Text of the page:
Frederick Lucius Johnson. Former colonel in Earth's armed forces, Butcher of Anderson Station. Thoth Station now too. Unelected prime minister of the OPA. He had faced his own mortality a dozen times, lost friends to violence and politics and betrayal. He'd lived through four assassination attempts, only two of which were on any record. He'd killed a pistol-wielding attacker using only a table knife. He'd given the orders that had ended hundreds of lives, and stood by his decisions.
And yet public speaking still made him nervous as hell. It didn't make sense, but there it was.
Ladies and gentlemen, we stand at a crossroads -
"General Sebastian will be at the reception," his personal secretary said. "Remember not to ask after her husband."
"Why? I didn't kill him, did I?"
"No, sir. He's having a very public affair, and the general's a bit touchy about it."
"So she might want me to kill him."
"You can make the offer, sir."
The "greenroom" was actually done in red and ochre, with a black leather couch, a mirrored wall, and a table laid out with hydroponic strawberries and carefully mineralized drinking water. The head of Ceres security, a dour-faced woman named Shaddid, had escorted him from the dock to the conference facilities three hours earlier. Since then, he'd been pacing - three steps in one direction, turn, three steps back - like the captain of an ancient ship of the line on his quarterdeck.
Elsewhere in the station, the representatives of the formerly warring factions were in rooms of their own, with secretaries of their own. Most of them hated Fred, which wasn't particularly a problem. Most of them feared him too. Not because of his standing in the OPA, of course. Because of the protomolecule.
The political rift between Earth and Mars was probably irreparable; the Earth forces loyal to Protogen had engineered a betrayal too deep for apologies, and too many lives had been lost on both sides for the coming peace to look anything like it had been before. The naive among the OPA thought this was a good thing: an opportunity to play one planet against the other. Fred knew better. Unless all three forces - Earth, Mars, and the Belt - could reach a real peace, they would inevitably fall back into a real war.
Now if only Earth or Mars thought of the Belt as something more than an annoyance to be squashed after their true enemy was humiliated... But in truth, anti-Mars sentiment on Earth was higher now than it had been during the shooting war, and Martian elections were only four months away. A significant shift in the Martian polity could ease the tensions or make things immeasurably worse. Both sides had to see the big picture.
Fred stopped before a mirror, adjusted his tunic for the hundredth time, and grimaced.
"When did I turn into a damned marriage counselor?" he said.
"We aren't still talking about General Sebastian, are we, sir?"
"No. Forget I said anything. What else do I need to know?"
"There's a possibility that Blue Mars will try to disrupt your presentation. Hecklers and signs, not guns. Captain Shaddid has several Blues in custody, but some may have slipped past her."
"You have interviews scheduled with two political narrowcasts and a news source based on Europa. The Europa interviewer is likely to ask about Anderson Station."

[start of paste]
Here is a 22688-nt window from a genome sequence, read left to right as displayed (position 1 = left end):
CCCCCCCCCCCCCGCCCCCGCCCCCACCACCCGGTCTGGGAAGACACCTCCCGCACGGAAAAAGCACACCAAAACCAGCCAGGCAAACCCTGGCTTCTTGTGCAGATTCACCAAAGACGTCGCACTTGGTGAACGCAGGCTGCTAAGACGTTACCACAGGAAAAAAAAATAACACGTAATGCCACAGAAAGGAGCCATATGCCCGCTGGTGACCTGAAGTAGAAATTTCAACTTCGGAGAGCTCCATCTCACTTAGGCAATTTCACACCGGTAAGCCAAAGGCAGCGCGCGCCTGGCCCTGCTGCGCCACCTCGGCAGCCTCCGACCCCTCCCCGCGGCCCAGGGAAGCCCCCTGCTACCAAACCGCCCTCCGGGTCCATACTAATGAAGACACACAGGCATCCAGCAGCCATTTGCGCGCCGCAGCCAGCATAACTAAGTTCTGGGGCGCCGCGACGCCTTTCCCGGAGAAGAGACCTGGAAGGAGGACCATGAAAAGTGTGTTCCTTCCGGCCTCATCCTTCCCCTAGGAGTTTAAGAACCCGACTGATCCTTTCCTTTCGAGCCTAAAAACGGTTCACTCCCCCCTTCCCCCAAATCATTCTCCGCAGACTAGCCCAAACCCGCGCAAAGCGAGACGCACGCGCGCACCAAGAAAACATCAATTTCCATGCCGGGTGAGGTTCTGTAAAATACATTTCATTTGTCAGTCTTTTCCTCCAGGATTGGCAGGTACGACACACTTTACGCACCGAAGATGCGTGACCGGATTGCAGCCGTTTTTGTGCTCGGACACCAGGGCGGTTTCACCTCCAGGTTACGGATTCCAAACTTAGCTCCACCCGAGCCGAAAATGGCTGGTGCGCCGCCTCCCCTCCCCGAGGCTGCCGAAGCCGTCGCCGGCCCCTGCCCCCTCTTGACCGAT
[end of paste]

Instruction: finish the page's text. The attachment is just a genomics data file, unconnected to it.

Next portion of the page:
"All right. Anything new from Venus?"
"Something's happening down there," his secretary said.
"It's not dead, then."
"Apparently not, sir."
"Great," he said bitterly.
Ladies and gentlemen, we stand at a crossroads. On one hand there is the very real threat of mutual annihilation, and on the other -
And on the other, there's the bogeyman of Venus, getting ready to crawl up out of its well and slaughter you all in your sleep. I have the live sample, which is your best, if not only, hope of divining what its intentions and capabilities are, and which I have hidden so that you can't just march over and take it from me. It's the only reason any of you are listening to me in the first place. So how about a little respect here?
His secretary's terminal chirped, and she consulted it briefly.
"It's Captain Holden, sir."
"Do I have to?"
"It would be best if he felt he was part of the effort, sir. He has a track record of amateur press releases."
"Fine. Bring him in."
The weeks that had passed since Eros Station had come apart in the thick skies of Venus had been good to Holden, but prolonged high-g dives like the one the Rocinante had sustained chasing Eros had long-lasting effects. The burst blood vessels in the man's sclera had healed; the pressure bruising was gone from around his eyes and the back of his neck. Only a little hesitation in the way he walked spoke of the deep joint pain, cartilage still on its way back to its natural form. Acceleration swagger, they'd called it, back when Fred had been a different man.
"Hey," Holden said. "You're looking pretty. Did you see the latest feed from Venus? Two-kilometer-high crystal towers. What do you think that is?"
"Your fault?" Fred suggested, keeping the tone friendly. "You could have told Miller to drive it into the sun."
"Yes, because two-kilometer-high crystal towers coming out of the sun wouldn't be creepy at all," Holden said. "Are those strawberries?"
"Have some," Fred said. He hadn't been able to eat anything since that morning.
"So," Holden said around a mouthful of fruit, "are they really going to sue me over this?"